According to Srinivasan, the problem with giants like Apple and Google in the crypto world is that they could become complicit with governments to “run backdoors on iPhones and Android to exfiltrate private keys.”
It is most likely that Srinivasan took his cue from the recent events surrounding Ledger.
In fact, the famous hardware wallet maker has in fact stated that there is a way to extrapolate the seed of these wallets. Until recently it was thought that this was not technically possible, thus making it absolutely impossible for anyone to extrapolate them.
And yet apparently there is a system, although exactly how it works is not yet clear since the software code for Ledger hardware wallets is not public.
The point is that if the owner of a hardware wallet can authorize the export of the seed, even if in three separate, encrypted fragments, then in theory it might also be possible for a government to force the wallet company to do so.
This was also confirmed a few days ago by former Ledger CEO Éric Larchevêque, who said that a government could issue an order directed at the custodians of those shards to force them to hand them over.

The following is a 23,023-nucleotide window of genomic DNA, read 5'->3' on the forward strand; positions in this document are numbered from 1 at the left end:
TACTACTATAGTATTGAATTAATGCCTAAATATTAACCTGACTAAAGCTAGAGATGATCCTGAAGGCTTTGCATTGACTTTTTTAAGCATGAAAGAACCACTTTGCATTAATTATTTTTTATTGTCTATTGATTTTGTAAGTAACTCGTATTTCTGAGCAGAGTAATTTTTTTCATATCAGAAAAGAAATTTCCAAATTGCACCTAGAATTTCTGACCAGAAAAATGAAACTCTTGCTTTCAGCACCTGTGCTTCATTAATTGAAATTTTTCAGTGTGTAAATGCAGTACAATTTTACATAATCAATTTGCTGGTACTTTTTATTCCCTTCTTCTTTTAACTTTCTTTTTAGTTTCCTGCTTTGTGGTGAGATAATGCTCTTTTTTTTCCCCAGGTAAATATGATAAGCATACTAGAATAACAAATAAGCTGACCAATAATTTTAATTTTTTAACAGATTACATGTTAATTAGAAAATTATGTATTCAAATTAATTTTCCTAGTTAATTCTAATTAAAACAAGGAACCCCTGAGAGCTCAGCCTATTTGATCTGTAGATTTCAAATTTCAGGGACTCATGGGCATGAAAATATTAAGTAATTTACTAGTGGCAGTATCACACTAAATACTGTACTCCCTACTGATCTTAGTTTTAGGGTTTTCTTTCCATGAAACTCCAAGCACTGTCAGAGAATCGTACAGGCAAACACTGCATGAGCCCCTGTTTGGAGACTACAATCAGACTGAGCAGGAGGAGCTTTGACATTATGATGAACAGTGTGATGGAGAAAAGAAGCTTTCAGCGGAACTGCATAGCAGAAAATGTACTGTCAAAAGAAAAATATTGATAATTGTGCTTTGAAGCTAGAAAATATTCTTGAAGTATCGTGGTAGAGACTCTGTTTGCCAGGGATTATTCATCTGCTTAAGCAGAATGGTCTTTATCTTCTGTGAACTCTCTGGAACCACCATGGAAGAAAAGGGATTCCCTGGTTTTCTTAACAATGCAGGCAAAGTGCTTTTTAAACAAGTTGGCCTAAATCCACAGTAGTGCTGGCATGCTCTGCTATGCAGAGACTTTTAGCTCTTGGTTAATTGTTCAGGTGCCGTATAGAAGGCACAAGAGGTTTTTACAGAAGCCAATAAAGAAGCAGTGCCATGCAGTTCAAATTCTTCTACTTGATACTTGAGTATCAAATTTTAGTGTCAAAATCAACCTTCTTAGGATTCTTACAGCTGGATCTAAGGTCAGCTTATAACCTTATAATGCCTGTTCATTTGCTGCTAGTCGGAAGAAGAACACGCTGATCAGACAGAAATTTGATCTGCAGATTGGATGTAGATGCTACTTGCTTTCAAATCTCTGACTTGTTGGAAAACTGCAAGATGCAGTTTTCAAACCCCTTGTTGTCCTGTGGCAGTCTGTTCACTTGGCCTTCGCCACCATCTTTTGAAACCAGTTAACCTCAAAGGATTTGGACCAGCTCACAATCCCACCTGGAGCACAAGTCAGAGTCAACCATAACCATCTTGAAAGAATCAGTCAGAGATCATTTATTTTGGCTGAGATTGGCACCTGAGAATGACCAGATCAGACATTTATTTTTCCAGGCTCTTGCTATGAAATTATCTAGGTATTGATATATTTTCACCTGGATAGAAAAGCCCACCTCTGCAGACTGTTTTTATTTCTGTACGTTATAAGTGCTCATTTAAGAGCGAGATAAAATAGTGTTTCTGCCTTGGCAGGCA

Srinivasan goes further, and instead of referring only to Ledger’s hardware wallets, he refers to all smartphone apps that hold users’ private keys.
The risk for wallets on smartphones
Apple and Google are the two manufacturers of the two largest smartphone operating systems, iOS and Android.
In theory, a powerful government could actually force the two companies to include a feature in their operating systems that could retrieve any private keys saved in the clear from the phone’s memory so they could send them to the authorities. Perhaps they might even be able to decrypt them in case they were instead saved on the phone’s memory in an encrypted manner.
At present these are just theories without any kind of concreteness, as far as is known, but what Srinivasan imagines is far from absurd. Right now it seems like science fiction, but nothing precludes that it could become reality tomorrow.
This is why he defines Apple and Google as systemic risks to the crypto sector, even though these are actually only potential risks and not at all concrete in the current state of affairs.